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Report: Social Security needs reform to remain solvent

By CNN White House Correspondent Major Garrett

WASHINGTON (CNN) -- Americans will pay higher taxes or see their benefits cut drastically if Social Security is not reformed, according to a draft report from a Bush administration commission.

The draft report, to be delivered Thursday to the 16-member bipartisan panel dubbed the President's Commission to Strengthen Social Security, warns the federal retirement system will begin paying out more in benefits than it receives in taxes in 2016. The system will move toward insolvency unless Social Security benefits are reduced or payroll taxes are increased, the report says.

The report makes no recommendations on how to reform the system.

INTERACTIVE: Social Security commission members  
MESSAGE BOARD: Taxing and spending  

The commission, led by former Sen. Daniel Patrick Moynihan, a New York Democrat and Richard Parsons, chief operating officer of CNN's parent company AOL Time Warner, will meet in Washington Tuesday to review the findings and amend it as members see fit.

"There will be some adding and some subtracting and some rewriting," said commission spokesman Randy Clerihue.

Bush appointed the commission to find a way to reform Social Security, including examining his proposal to provide voluntary private accounts for beneficiaries to invest in the stock market. The president has asked the commission to make sure current and near-term beneficiaries are not affected by any changes in the system.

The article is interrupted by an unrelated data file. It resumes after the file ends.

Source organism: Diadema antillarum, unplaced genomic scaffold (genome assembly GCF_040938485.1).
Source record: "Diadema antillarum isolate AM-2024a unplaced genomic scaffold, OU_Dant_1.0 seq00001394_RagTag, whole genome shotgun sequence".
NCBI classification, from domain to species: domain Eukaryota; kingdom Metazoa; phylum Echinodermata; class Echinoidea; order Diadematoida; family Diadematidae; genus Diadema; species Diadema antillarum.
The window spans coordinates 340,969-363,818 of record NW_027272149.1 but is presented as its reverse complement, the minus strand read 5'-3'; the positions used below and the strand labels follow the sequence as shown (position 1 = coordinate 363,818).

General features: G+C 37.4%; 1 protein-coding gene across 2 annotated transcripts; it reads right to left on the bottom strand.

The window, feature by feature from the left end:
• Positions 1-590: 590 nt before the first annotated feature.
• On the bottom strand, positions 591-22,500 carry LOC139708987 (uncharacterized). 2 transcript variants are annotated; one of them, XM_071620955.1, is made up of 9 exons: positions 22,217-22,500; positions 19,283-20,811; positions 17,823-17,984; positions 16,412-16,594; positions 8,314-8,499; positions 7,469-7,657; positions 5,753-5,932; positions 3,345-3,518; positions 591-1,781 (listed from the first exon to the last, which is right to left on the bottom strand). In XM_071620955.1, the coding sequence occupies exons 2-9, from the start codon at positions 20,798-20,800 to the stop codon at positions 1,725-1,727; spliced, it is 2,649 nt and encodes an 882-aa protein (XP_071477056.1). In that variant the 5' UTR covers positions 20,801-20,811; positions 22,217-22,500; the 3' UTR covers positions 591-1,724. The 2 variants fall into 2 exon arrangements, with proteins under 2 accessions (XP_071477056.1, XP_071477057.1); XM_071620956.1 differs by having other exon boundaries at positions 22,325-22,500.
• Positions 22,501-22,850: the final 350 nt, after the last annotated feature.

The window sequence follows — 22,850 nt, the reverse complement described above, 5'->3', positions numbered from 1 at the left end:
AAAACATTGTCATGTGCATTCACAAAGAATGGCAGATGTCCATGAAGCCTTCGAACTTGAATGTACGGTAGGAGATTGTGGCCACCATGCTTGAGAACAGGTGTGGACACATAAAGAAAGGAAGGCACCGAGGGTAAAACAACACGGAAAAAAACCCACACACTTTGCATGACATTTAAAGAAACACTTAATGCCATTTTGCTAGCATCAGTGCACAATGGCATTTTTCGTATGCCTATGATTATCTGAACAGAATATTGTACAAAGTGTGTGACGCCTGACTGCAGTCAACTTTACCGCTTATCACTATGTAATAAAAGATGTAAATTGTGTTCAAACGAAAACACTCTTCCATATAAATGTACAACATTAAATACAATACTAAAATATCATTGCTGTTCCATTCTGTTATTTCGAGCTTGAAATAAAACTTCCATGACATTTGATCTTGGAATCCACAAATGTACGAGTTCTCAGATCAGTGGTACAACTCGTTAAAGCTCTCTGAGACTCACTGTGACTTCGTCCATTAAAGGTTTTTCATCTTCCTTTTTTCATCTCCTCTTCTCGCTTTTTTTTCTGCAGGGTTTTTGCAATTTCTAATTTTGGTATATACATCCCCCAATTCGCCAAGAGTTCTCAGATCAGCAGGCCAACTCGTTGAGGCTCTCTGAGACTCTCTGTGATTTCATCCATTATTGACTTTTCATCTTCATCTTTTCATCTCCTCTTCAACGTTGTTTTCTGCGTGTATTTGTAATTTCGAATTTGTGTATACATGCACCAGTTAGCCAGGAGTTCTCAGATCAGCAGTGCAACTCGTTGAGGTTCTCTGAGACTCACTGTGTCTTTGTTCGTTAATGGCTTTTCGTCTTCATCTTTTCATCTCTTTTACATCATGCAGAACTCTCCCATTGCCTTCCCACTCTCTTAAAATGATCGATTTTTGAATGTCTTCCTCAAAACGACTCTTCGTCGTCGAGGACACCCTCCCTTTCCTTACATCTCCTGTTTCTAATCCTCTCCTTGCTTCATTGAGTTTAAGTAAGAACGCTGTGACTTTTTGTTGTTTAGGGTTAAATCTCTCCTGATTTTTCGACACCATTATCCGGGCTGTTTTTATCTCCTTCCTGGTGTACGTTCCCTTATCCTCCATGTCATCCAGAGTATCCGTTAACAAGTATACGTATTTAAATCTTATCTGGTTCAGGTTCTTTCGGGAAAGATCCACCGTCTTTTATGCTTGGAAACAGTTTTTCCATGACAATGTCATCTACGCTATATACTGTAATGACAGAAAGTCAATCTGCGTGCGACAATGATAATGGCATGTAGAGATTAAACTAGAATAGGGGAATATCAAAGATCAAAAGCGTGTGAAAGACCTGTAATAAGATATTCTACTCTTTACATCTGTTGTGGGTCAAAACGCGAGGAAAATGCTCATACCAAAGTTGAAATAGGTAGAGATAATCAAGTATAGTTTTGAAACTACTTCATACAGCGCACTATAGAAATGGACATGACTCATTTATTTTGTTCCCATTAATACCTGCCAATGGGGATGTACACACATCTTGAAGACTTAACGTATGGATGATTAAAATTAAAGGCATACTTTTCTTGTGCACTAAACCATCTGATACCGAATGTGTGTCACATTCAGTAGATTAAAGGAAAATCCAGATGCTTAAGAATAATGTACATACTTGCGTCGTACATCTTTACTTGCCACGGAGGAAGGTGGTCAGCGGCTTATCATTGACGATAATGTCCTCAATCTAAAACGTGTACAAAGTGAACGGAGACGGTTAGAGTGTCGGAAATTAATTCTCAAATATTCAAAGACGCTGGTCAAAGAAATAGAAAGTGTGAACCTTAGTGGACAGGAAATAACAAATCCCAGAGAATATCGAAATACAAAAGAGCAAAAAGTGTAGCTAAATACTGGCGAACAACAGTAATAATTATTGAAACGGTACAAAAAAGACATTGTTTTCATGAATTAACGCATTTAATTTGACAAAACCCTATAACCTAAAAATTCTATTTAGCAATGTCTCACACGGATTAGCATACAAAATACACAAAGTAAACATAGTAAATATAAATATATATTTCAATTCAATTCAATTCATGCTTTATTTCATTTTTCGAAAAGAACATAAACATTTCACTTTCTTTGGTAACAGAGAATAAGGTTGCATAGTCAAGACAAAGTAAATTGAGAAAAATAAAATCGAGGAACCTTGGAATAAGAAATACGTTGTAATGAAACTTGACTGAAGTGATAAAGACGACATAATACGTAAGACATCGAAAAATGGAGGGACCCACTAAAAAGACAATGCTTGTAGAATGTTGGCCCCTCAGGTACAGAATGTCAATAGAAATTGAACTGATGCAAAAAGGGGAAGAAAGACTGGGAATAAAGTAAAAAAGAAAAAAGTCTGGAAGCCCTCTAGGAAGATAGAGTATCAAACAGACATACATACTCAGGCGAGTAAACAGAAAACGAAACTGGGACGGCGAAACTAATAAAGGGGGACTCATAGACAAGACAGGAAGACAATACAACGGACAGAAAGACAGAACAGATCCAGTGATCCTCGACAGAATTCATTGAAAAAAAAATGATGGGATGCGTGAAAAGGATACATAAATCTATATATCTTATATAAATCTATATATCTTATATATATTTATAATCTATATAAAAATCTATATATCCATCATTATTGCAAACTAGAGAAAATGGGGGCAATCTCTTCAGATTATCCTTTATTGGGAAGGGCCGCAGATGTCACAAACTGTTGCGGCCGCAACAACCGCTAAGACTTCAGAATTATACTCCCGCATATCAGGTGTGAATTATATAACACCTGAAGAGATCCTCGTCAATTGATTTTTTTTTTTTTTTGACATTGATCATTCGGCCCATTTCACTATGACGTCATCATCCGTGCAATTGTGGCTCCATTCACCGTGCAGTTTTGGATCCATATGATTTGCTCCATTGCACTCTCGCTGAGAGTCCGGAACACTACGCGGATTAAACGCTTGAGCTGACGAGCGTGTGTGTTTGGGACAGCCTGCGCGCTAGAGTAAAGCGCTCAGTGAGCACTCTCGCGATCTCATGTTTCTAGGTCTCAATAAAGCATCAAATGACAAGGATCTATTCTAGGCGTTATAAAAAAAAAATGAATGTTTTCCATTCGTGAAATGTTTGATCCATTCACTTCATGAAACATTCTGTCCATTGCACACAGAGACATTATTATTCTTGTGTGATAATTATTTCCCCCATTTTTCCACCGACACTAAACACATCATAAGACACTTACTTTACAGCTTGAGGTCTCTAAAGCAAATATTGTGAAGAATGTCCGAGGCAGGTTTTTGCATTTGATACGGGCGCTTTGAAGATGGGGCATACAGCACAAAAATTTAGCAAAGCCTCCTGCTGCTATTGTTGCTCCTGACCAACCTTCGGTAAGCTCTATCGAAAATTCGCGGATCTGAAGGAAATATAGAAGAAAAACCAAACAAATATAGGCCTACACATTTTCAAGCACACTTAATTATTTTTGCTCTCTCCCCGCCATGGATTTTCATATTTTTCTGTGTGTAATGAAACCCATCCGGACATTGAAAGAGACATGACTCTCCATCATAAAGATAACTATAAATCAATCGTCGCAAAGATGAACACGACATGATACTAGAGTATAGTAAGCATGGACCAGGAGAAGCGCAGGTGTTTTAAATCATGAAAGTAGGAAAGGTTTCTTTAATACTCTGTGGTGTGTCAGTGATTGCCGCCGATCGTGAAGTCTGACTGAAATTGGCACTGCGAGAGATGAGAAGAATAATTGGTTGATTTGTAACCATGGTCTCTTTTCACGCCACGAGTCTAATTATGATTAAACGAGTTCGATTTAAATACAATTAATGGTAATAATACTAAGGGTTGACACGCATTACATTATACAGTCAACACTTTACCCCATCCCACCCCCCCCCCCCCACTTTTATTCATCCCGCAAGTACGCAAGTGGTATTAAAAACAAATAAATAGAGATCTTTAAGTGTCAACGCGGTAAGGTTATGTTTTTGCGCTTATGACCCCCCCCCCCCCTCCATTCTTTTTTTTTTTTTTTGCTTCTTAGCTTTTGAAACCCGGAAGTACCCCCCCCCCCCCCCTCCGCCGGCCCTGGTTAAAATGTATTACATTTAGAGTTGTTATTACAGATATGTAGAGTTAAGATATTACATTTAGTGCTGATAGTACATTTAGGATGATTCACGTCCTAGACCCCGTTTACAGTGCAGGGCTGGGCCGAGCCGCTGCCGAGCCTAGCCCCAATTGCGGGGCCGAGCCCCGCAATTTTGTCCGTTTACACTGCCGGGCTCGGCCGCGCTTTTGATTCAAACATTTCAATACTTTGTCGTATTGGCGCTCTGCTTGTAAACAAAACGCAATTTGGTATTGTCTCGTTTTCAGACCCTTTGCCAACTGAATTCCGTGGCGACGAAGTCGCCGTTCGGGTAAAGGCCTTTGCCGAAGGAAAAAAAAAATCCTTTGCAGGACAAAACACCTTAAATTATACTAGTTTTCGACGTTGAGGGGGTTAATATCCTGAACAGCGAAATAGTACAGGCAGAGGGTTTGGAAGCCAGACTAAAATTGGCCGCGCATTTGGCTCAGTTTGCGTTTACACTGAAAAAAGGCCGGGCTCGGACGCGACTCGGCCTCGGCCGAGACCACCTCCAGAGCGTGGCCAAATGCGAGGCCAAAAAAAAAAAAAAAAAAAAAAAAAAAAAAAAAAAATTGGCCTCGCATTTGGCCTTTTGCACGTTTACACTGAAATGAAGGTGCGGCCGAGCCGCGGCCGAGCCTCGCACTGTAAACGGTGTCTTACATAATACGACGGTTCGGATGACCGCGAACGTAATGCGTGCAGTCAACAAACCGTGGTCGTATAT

According to Bush's investment plan, a percentage of payroll tax revenue would have to be taken out of the system to allow for private accounts. Bush has favored giving younger workers 2 percent of their payroll taxes to invest.

Forrmer Sen. Daniel Patrick Moynihan, a New York Democrat, and AOL Time Warner executive Richard Parsons head the commission  

In order to keep the status quo, the commission's report says payroll taxes must increase $860 (in 2001 dollars) to maintain current benefits in 2020. To keep the same level of benefits and maintain solvency a decade later, in 2030, taxes must rise $2,100.

The other option to ensure the Social Security system's solvency, the report says, is to reduce benefits. Without payroll tax increases, the report says benefits would have to be cut by $2,227 in 2020 and by $4,605 in 2030.

The report says these changes are necessary because the ratio of workers to beneficiaries is falling steadily -- soon working out to two workers for every one beneficiary.

• President's Commission to Strengthen Social Security
• Social Security Online
• The White House

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